Episode Title: "Introduction to Finality"
Writers: Steve Basilone & Annie Mebane
Director: Tristram Shapeero
For the final episode of its third season, "Community" jumps ahead a few months to the end of the summer semester, as Jeff (Joel McHale) and the study group finally get ready to take their Biology exam. And when Dean Pelton (Jim Rash) arrives dressed like a construction worker, he's not there to pose as one of The Village People. Instead he tells the group that Subway is moving out and that Shirley (Yvette Nicole Brown) can fulfill her dream of owning a sandwich shop on campus.
The catch is that only one person can sign the contract for the space and neither Shirley or her business partner Pierce (Chevy Chase) can agree whose signature should be used. As the fight escalates, Jeff pulls back from the group and he refuses to get involved. As Jeff reminds Annie (Alison Brie), he's only at Greendale to replace his fake bachelor's degree and to resume his life as a lawyer.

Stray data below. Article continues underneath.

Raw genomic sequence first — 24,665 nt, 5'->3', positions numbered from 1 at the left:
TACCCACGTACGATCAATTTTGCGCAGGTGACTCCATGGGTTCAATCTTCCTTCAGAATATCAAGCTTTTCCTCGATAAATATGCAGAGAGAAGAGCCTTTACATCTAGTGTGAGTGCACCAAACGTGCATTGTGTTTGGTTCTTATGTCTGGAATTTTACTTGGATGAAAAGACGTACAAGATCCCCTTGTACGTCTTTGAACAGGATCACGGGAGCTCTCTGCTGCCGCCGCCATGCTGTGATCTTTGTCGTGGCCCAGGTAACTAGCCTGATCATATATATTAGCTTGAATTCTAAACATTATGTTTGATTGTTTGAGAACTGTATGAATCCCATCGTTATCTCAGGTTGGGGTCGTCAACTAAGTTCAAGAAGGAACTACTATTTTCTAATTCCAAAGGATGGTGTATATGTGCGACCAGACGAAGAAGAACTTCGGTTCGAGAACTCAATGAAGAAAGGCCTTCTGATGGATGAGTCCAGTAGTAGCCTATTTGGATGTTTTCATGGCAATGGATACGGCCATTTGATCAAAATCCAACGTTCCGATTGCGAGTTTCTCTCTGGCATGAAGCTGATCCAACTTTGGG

Ever since "Remedial Chaos Theory," the darkest of all possible timelines has been a recurring theme on this show. But never more than in this episode, as Abed (Danny Pudi) is confronted by Evil Abed, his goatee sporting counterpart from the world which shall not be named. That timeline was created by the brief absence of Troy (Donald Glover), who was lost to Abed and the study group at the end of the last episode. While Evil Abed is clearly a construct of Abed's own mind, he seems to know exactly what happened in the darkest timeline, including details like Pierce's death, Annie's insanity and the way that Jeff lost an arm. But I guess when you're a fictional character you can have metaphysical awareness of your own branching timelines.